Phases of clinical trials
Phases of clinical research
The phases of clinical research are the steps in which scientists do experiments with a health intervention in an attempt to find enough evidence for a process which would be useful as a medical treatment. In the case of pharmaceutical study, the phases start with drug design and drug discovery then proceed on to animal testing. If this is successful, they begin the clinical phase of development by testing for safety in a few human subjects and expand to test in many study participants to determine if the treatment is effective.
Phases of clinical trials
This page is about the different phases of clinical trials. It has information about
What trial phases are Trial phases at a glance Phase 0 trials Phase 1 trials Phase 2 trials Phase 3 trials Phase 4 trials Trials covering more than one phase
What trial phases are
Clinical trials testing new treatments are divided into different stages, called phases. The earliest phase trials may look at whether a drug is safe or the side effects it causes. Later phase trials aim to test whether a new treatment is better than existing treatments.
There are 3 main phases of clinical trials – phases 1 to 3. Phase 1 trials are the earliest phase trials and phase 3 are later phase trials.
Some trials have an earlier stage called phase 0, and there are some phase 4 trials done after a drug has been licensed.
Some trials are randomised. This means the people taking part are put into one of treatment groups at random. Doing this means the results are more reliable.
Phase 0 trials
Phase 1 trials are usually the earliest trials of drugs in people. But your doctor might ask if you would like to join a phase 0 study. These studies aim to find out if a drug behaves in the way researchers expect it to from their laboratory studies.
Phase 0 studies usually only involve a small number of people and they only have a very small dose of a drug. The dose of the drug is too small to treat your cancer, but you are also less likely to have side effects.
Phase 0 trials aim to find out things such as:
whether the drug reaches the cancer cells
what happens to the drug in the body
how cancer cells in the body respond to the drug
You might have extra scans and give extra samples of blood and cancer tissue (biopsies) to help the researchers work out what is happening.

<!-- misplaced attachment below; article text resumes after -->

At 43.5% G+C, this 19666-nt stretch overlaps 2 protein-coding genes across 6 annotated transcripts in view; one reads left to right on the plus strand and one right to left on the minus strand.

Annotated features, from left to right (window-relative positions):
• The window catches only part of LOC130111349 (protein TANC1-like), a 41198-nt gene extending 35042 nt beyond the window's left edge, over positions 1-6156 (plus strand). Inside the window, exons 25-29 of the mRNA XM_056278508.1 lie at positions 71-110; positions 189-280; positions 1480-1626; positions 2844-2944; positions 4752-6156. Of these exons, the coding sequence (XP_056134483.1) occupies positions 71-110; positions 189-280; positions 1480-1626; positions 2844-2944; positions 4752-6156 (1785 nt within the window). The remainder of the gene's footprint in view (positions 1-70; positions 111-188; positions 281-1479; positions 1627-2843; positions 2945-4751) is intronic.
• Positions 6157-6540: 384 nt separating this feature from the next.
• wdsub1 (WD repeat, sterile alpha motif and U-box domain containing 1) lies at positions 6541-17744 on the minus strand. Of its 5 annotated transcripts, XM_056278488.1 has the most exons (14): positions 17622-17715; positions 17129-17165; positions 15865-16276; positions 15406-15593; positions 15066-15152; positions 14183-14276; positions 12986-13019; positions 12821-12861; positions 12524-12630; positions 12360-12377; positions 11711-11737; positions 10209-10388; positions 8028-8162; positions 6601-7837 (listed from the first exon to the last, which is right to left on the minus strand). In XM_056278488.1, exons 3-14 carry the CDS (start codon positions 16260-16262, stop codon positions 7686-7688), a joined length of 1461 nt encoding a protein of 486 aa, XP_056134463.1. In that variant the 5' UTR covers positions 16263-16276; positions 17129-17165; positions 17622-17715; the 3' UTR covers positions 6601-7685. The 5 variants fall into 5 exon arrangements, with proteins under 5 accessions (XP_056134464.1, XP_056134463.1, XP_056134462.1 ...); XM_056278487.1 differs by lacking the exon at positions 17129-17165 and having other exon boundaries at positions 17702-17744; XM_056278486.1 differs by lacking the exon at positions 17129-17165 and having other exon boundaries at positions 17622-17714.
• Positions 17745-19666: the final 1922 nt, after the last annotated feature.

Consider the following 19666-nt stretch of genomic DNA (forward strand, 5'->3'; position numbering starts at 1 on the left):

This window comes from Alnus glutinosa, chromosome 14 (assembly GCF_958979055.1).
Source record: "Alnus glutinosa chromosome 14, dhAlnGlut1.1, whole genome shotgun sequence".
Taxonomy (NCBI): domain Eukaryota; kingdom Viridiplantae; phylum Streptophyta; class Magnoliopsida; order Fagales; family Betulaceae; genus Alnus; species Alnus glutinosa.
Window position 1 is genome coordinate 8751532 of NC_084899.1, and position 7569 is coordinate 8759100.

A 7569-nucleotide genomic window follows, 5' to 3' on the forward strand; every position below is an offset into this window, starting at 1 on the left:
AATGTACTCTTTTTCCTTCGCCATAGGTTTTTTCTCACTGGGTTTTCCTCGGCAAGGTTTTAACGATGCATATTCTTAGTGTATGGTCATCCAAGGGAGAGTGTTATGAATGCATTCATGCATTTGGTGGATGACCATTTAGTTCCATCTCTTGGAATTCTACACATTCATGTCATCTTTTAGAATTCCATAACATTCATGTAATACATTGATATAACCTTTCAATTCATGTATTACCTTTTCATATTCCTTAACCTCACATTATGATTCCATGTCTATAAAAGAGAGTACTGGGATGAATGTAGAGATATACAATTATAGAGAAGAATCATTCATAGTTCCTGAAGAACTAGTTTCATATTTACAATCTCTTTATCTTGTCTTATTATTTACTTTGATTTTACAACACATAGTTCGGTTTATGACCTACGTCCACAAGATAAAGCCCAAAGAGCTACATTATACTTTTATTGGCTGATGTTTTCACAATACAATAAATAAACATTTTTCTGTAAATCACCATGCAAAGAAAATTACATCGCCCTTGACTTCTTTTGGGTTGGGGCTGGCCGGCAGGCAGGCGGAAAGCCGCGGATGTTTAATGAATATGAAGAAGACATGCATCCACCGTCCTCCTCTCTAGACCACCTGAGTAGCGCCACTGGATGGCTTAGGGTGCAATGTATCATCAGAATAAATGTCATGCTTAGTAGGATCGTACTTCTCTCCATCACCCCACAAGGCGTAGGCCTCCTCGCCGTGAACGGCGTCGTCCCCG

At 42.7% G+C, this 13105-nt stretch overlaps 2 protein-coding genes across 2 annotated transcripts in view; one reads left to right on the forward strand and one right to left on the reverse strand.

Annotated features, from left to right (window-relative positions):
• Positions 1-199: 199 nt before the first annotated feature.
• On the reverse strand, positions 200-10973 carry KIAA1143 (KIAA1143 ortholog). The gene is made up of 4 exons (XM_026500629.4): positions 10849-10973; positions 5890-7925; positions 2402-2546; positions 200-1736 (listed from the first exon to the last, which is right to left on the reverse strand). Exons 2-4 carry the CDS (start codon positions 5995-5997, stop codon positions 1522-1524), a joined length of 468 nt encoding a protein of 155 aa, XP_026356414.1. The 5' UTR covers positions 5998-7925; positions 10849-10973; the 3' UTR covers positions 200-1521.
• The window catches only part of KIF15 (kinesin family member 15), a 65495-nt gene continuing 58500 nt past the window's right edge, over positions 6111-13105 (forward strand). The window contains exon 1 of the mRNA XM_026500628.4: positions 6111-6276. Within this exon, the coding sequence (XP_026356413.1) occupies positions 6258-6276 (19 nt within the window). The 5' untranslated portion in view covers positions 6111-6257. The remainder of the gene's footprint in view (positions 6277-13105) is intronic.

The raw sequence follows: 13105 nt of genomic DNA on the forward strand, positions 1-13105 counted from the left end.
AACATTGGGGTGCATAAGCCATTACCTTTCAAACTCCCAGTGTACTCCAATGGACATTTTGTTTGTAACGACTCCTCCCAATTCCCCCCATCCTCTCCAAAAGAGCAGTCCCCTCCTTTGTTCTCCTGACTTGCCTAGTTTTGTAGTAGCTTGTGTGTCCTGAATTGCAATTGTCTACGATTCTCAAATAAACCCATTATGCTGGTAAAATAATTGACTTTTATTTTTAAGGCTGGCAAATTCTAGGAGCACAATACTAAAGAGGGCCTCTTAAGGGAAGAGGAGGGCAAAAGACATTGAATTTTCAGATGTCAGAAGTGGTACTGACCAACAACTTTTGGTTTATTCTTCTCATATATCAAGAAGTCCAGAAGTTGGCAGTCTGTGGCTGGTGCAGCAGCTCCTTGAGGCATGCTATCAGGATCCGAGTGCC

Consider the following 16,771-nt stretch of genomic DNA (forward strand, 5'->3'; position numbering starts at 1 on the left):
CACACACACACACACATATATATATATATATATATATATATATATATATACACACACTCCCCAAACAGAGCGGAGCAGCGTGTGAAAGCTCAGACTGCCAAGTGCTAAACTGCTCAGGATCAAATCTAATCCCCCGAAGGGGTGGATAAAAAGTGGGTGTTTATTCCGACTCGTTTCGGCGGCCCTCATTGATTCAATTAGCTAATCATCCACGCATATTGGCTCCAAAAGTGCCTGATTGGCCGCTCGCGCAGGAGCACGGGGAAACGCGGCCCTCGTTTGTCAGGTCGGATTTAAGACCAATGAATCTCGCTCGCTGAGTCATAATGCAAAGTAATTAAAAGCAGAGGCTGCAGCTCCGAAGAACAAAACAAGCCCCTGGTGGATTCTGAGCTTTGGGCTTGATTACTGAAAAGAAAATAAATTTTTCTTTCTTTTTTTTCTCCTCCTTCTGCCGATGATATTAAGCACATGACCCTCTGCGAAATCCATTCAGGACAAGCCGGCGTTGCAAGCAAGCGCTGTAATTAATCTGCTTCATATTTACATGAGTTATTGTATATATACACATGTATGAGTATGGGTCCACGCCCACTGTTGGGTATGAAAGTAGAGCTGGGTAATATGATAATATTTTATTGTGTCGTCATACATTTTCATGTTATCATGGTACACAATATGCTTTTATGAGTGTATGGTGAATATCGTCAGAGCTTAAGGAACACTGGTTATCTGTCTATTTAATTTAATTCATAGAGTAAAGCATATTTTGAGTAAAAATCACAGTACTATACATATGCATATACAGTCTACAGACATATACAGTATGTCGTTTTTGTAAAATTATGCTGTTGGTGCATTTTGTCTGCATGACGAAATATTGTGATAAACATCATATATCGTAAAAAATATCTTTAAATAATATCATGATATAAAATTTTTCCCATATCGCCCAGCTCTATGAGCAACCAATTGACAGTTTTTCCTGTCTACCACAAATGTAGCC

Phase 1 trial
Phase 1 is sometimes written as phase I. They are usually small trials, recruiting only a few patients. The trial may be open to people with any type of advanced cancer, usually those who have already had all other available treatments.
Phase 1 trials aim to find out:
how much of the drug is safe to give
what the side effects are
how the body gets rid the of drug
if the treatment helps shrink the cancer
Patients are recruited very slowly onto phase 1 trials. So even though they don't recruit many people, they can take a long time to complete.
They are often dose escalation studies. This means that the first few patients that take part (called a cohort or group) are given a very small dose of the drug. If all goes well, the next group have a slightly higher dose. The dose is gradually increased with each group. The researchers monitor the side effects people have and how they feel, until they find the best dose.
In a phase 1 trial you may have lots of blood tests because the researchers look at how your body copes with and gets rid of the drug. They carefully record any side effects you may have and when you have them.
The main aim of phase 1 trials is to find out about doses and side effects. They need to do this first, before testing the potential new treatment to see if it works. Some people taking part may benefit from the new treatment, but many won't.
Phase 2 trials
Phase 2 is sometimes written as phase II. Not all treatments tested in a phase 1 trial make it to a phase 2 trial.
These trials can be for people who all have the same type of cancer, or for people who have different types of cancer.
Phase 2 trials aim to find out:
if the new treatment works well enough to be tested in a larger phase 3 trial
which types of cancer the treatment works for